More than 150 missing children have been found in North Carolina, a few of whom were victims of human trafficking, according to police.
On Wednesday, Charlotte-Mecklenburg Police Department (CMPD) announced that detectives and marshals had recovered more than 130 missing and runaway juveniles, prior to an investigation called “Operation Carolina Homecoming” to recover missing and runaway children in the Charlotte area, where earlier efforts to find them had failed.
The operation, which took place April 26 to May 7, was able to find another 27 missing children.
CMPD Captain Joel McNelly told reporters at a press conference that searching for missing people, including children, is something the police department does on a daily basis. However, the operation had focused in on children who were “actively taking measures to avoid being recovered” and some were “self-sustaining, they’re trying to make money, support themselves.”
Some of these children had been missing from six months to more than a year, and most were around 14-18 years old, he said.
“Several of these kids were engaged in high-risk activities,” McNelly said. “Not to sugar coat anything but narcotics activities, human trafficking, prostitution.”
The children were reunited with their families or taken into the custody of the Department of Social Services.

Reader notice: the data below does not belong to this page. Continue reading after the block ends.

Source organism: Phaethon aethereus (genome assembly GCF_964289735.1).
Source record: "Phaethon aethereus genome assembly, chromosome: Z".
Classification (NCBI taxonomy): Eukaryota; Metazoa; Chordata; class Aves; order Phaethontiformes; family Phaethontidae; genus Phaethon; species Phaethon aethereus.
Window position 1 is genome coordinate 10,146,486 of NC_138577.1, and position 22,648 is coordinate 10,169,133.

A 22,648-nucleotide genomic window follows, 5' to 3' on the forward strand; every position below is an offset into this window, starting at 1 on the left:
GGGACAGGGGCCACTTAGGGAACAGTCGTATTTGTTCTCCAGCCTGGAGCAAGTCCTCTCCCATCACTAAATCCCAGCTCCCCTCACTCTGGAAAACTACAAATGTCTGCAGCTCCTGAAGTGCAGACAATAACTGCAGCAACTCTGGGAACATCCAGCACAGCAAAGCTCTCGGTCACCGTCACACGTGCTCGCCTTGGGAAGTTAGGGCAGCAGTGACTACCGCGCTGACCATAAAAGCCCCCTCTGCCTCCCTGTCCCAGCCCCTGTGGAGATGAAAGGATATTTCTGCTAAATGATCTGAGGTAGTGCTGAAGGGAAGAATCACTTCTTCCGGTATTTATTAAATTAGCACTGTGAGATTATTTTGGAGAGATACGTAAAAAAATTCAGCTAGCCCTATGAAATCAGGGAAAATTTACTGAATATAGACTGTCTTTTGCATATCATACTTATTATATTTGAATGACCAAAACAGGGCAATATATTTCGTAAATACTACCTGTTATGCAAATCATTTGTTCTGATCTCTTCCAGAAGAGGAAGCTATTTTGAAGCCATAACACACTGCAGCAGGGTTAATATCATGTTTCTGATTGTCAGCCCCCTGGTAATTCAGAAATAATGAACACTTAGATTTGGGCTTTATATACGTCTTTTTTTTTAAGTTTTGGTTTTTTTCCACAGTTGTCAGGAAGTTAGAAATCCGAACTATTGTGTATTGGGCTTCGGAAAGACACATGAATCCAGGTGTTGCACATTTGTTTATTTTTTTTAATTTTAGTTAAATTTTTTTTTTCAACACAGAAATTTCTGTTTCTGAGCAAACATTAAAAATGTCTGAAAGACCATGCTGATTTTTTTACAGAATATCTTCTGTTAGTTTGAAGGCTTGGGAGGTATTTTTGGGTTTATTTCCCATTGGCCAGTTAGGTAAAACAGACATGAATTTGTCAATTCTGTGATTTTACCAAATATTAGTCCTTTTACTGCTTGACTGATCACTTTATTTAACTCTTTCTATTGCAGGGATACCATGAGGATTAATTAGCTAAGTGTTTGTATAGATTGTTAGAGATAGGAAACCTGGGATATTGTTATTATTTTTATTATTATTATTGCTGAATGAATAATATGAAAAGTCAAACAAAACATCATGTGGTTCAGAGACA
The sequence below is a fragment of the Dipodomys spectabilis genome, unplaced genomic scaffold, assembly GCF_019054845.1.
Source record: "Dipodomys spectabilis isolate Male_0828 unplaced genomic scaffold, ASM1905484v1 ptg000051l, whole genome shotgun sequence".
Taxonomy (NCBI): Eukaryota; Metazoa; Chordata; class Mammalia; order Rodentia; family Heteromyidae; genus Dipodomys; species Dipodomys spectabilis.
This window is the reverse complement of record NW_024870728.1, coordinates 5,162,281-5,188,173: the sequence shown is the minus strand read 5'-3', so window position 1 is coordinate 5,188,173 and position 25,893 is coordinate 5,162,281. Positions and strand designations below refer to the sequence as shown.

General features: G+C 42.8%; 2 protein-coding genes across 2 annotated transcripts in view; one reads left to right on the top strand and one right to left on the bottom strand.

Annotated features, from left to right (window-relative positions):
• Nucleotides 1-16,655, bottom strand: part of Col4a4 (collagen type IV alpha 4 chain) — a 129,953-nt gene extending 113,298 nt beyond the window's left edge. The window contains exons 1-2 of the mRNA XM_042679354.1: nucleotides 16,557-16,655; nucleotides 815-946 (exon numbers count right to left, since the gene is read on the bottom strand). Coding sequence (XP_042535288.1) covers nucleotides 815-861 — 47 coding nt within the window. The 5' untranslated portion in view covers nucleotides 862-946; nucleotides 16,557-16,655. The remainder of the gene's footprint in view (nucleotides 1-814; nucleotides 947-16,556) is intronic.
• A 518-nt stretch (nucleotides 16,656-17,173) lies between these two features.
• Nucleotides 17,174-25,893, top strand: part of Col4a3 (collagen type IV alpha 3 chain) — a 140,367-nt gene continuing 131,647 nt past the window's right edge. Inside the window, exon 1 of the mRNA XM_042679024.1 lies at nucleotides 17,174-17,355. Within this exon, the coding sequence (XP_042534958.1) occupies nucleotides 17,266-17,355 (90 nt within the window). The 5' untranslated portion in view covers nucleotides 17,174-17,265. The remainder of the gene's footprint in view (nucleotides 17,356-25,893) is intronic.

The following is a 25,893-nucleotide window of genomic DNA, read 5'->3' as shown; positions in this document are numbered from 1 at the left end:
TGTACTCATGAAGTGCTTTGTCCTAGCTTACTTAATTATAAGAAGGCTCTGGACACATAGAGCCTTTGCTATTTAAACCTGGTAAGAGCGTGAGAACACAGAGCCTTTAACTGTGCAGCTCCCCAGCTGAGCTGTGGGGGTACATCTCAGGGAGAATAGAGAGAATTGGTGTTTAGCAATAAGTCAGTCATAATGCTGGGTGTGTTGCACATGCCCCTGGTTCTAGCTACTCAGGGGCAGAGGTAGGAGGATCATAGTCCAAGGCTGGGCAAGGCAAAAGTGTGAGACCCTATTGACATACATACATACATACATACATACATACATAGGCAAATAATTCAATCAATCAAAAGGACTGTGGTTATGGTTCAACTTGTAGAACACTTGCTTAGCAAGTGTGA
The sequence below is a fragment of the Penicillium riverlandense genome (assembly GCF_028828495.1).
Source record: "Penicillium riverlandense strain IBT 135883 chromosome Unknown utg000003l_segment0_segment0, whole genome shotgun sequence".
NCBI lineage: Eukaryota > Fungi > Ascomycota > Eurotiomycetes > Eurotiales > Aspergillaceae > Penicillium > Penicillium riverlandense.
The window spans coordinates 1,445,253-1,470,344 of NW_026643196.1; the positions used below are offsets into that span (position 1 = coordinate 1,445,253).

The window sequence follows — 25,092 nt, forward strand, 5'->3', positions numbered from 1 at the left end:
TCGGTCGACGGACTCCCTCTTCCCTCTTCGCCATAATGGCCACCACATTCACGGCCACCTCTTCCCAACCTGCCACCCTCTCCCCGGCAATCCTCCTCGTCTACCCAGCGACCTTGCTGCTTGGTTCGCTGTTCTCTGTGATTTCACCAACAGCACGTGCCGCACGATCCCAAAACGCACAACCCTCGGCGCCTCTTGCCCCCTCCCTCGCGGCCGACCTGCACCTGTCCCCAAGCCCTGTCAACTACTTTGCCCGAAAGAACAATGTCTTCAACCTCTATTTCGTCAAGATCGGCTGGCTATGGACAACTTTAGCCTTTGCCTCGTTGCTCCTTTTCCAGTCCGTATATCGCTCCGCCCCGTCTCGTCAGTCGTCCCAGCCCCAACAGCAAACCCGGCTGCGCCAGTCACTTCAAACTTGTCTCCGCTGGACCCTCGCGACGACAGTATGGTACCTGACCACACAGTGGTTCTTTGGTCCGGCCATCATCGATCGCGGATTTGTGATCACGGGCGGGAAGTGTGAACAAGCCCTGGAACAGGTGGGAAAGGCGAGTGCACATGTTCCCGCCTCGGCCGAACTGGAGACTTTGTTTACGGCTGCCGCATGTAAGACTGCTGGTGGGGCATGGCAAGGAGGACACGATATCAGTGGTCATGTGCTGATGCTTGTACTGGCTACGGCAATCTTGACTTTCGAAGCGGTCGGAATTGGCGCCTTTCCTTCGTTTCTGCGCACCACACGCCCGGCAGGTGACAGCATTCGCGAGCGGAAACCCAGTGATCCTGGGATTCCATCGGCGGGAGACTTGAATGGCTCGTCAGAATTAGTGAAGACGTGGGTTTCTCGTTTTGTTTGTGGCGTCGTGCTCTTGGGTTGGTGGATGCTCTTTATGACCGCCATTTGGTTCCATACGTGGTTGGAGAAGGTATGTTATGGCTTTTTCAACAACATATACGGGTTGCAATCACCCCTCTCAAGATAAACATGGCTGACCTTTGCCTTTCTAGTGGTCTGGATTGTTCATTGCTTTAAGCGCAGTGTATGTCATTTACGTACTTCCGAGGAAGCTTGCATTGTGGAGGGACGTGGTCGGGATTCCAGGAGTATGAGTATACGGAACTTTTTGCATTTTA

McNelly said there haven’t been any arrests from the operation. However, he said the operation has served as a “jumping off point” to start an investigation for the cases that were involved in human trafficking activities. “Obviously that is something that we take very, very seriously.”
The department announced in a release, “To provide [the juveniles] with resources for recovery, the CMPD leveraged partnerships with Atrium Health Levine Children’s, Pat’s Place Child Advocacy Center, the North Carolina ISAAC Fusion Center and Mecklenburg County Child Protective Services.”
Dr. Stacy Reynolds, a pediatric emergency medicine specialist affiliated with Atrium Health’s Carolinas Medical Center, told reporters that it is important for some children to find healing beyond the immediate physical traumas they may have experienced, to ensure their long term wellbeing.
“For kids that have experienced a lot of exploitation and trauma—particularly if they think they were complicit in participating—they really have to reintegrate that trauma into their identity and re-envision themselves in a different way and make peace with what they experienced on the street,” she said.
“So that’s why it’s not uncommon for these kids to relapse because that’s a process. Too often, we focus on only the physical safety of those kids, and some of our long term options are too custodial and not really fully focused on the emotional and psychological needs of those kids that made them run in the first place.”
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